In need of general Portrait techniques

Started Dec 17, 2012 | Discussions
Pasmia
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In need of general Portrait techniques
Dec 17, 2012

I have a makeshift studio at home and not really trying to upgrade just quite yet.  I have been able to get some nice portraits with what I have but I am far from being consistent.  This leads me to believe that I still have quite a bit more to learn and grow with what I already have.

I think what I'm lacking right now is knowledge of how to pose people as well as how to use light correctly.  So far I've used Rembrandt lighting quite a bit, simply because it was easy to find 'how to' articles.

So what I'm asking is what books should I be looking for that'll cover general poses and lighting diagrams?  I search the internet quite a bit, but only find bits and pieces here and there.  I need something that has it all in one place.

My latest shoot was with my preteen niece.  It's kind of hard to find a decent pose for her because she's too old to be posed as a child (innocent/with toys/playful) and too young to pose an adult (glamour/sexy).  I'm sure she would want some glamour type pictures, but I'm just not sure how to go about it with her age.  She's also very self-conscious about her teeth (they're rather big) so I try my best to stick to 'serious' poses or with just a slight grin.

I am open to any suggestions. Thanks in advance.

vander
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Re: In need of general Portrait techniques
In reply to Pasmia, Dec 18, 2012

I'm not sure if this might help you and it certainly isn't going to be found in one place, at least I don't know of anything, but if you use an iphone there is a good app called "posing app" that has quite a few poses you might find helpful.

I personally scour 500px and Flickr, also magazines have tons of different types of poses you can find.

Of course there are a ton of different ways one can poses someone, if you look around the most successful poses are the ones being used most often, time and time again.

What changes though is the lighting, the props and the location. Since you have a family member willing to pose for you, experiment as much as you can.

Sign up for Model Mayhem as well. Maybe you could benefit with finding a couple of models willing to do Time For Print (TFP) who have previous experience and take note how they pose.

Just a few ideas, hope that helps a little.

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Sailor Blue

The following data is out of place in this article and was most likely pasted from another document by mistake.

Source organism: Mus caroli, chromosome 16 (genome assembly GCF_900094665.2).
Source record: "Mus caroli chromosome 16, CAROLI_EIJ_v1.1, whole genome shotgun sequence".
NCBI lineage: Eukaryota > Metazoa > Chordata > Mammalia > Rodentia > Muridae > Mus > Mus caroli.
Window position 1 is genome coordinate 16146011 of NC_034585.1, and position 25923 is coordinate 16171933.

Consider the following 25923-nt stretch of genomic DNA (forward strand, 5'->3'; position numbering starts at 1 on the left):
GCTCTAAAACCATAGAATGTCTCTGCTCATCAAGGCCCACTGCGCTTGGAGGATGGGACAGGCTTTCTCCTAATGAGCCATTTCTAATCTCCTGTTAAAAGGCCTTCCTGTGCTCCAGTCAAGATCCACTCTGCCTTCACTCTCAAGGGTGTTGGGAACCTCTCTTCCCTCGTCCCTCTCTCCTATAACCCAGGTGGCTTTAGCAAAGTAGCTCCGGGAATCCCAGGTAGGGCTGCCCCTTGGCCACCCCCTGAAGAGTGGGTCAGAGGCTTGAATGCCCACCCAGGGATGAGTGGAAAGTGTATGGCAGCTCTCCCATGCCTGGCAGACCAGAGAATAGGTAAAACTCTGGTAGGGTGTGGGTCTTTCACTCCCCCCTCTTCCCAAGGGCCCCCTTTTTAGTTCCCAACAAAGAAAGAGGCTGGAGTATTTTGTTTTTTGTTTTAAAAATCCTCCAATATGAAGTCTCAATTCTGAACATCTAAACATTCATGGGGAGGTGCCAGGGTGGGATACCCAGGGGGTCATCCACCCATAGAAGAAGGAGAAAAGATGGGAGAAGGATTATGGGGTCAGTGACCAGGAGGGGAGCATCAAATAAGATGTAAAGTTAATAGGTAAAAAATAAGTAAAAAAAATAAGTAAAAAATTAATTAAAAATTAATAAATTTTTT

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Re: In need of general Portrait techniques
In reply to Pasmia, Dec 18, 2012

You didn't tell us what equipment you have, which would have made a reply easier but basically what you need to do is start with one or two lights and learn how to use them with one pose. Once you learn how to see the light with one pose so that it is easy to move the lights to keep the same lighting as the subject moves then you add a second pose, then a third, etc.

Here are some general articles to help you build your library.

Portrait Lighting - Names for different portrait lighting set-ups in photography

Benji's Studio Lighting and Posing Tutorial

Benji - The Rules Of Good Portraiture in PDF Format for Printing

Benji - PS Technique For Checking Exposure (Portraits)

Benji - Photographing The Big Beautiful Teen

Ed Shapiro - The fabulous fill light...an article

Ed Shapiro - Facial Analysis in Fine Portraiture- Corrective Techniques

Ed Shapiro - Background Usages and Manaement

How to Handle HANDS

Thomas Park - The One-Light Studio: Digital Photography Review

Posing Guide 1.pdf

Posing Guide 2.pdf

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Pasmia
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Re: In need of general Portrait techniques
In reply to vander, Dec 18, 2012

vander wrote:

I'm not sure if this might help you and it certainly isn't going to be found in one place, at least I don't know of anything, but if you use an iphone there is a good app called "posing app" that has quite a few poses you might find helpful.

I always feel funny paying for apps... I did download a couple of free ones though, thanks for the heads up.

I personally scour 500px and Flickr, also magazines have tons of different types of poses you can find.

I love 500px!  Good idea!

Of course there are a ton of different ways one can poses someone, if you look around the most successful poses are the ones being used most often, time and time again.

What changes though is the lighting, the props and the location. Since you have a family member willing to pose for you, experiment as much as you can.

Sign up for Model Mayhem as well. Maybe you could benefit with finding a couple of models willing to do Time For Print (TFP) who have previous experience and take note how they pose.

Just a few ideas, hope that helps a little.

Thanks!

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Pasmia
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Re: In need of general Portrait techniques